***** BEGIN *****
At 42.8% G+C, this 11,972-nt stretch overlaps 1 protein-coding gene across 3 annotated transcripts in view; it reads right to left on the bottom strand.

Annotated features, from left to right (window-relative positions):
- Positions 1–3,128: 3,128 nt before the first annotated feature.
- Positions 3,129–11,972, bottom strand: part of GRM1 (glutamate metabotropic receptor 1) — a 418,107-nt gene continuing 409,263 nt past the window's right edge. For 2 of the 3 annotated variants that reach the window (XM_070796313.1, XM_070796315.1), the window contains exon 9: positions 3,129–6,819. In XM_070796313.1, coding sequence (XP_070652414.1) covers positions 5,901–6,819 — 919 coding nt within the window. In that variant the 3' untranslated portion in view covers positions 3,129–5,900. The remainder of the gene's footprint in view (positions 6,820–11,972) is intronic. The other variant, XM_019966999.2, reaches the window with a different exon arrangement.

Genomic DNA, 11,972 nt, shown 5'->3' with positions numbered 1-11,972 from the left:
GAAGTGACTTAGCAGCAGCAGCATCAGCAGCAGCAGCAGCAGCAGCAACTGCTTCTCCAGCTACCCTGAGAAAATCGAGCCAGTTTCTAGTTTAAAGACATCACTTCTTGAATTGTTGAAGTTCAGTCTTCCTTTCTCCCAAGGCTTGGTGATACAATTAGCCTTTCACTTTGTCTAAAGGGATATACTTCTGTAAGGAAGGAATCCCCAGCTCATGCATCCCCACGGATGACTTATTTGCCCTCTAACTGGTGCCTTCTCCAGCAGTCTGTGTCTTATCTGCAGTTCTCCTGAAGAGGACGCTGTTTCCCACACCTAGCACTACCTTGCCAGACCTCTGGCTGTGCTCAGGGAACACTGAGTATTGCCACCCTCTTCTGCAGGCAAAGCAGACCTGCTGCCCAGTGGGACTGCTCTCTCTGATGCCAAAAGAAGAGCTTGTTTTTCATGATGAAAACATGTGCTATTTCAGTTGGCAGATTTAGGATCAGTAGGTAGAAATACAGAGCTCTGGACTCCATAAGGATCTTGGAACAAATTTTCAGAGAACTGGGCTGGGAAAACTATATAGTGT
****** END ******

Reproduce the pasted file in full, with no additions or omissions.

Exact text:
At 42.8% G+C, this 11,972-nt stretch overlaps 1 protein-coding gene across 3 annotated transcripts in view; it reads right to left on the bottom strand.

Annotated features, from left to right (window-relative positions):
- Positions 1–3,128: 3,128 nt before the first annotated feature.
- Positions 3,129–11,972, bottom strand: part of GRM1 (glutamate metabotropic receptor 1) — a 418,107-nt gene continuing 409,263 nt past the window's right edge. For 2 of the 3 annotated variants that reach the window (XM_070796313.1, XM_070796315.1), the window contains exon 9: positions 3,129–6,819. In XM_070796313.1, coding sequence (XP_070652414.1) covers positions 5,901–6,819 — 919 coding nt within the window. In that variant the 3' untranslated portion in view covers positions 3,129–5,900. The remainder of the gene's footprint in view (positions 6,820–11,972) is intronic. The other variant, XM_019966999.2, reaches the window with a different exon arrangement.

Genomic DNA, 11,972 nt, shown 5'->3' with positions numbered 1-11,972 from the left:
GAAGTGACTTAGCAGCAGCAGCATCAGCAGCAGCAGCAGCAGCAGCAACTGCTTCTCCAGCTACCCTGAGAAAATCGAGCCAGTTTCTAGTTTAAAGACATCACTTCTTGAATTGTTGAAGTTCAGTCTTCCTTTCTCCCAAGGCTTGGTGATACAATTAGCCTTTCACTTTGTCTAAAGGGATATACTTCTGTAAGGAAGGAATCCCCAGCTCATGCATCCCCACGGATGACTTATTTGCCCTCTAACTGGTGCCTTCTCCAGCAGTCTGTGTCTTATCTGCAGTTCTCCTGAAGAGGACGCTGTTTCCCACACCTAGCACTACCTTGCCAGACCTCTGGCTGTGCTCAGGGAACACTGAGTATTGCCACCCTCTTCTGCAGGCAAAGCAGACCTGCTGCCCAGTGGGACTGCTCTCTCTGATGCCAAAAGAAGAGCTTGTTTTTCATGATGAAAACATGTGCTATTTCAGTTGGCAGATTTAGGATCAGTAGGTAGAAATACAGAGCTCTGGACTCCATAAGGATCTTGGAACAAATTTTCAGAGAACTGGGCTGGGAAAACTATATAGTGT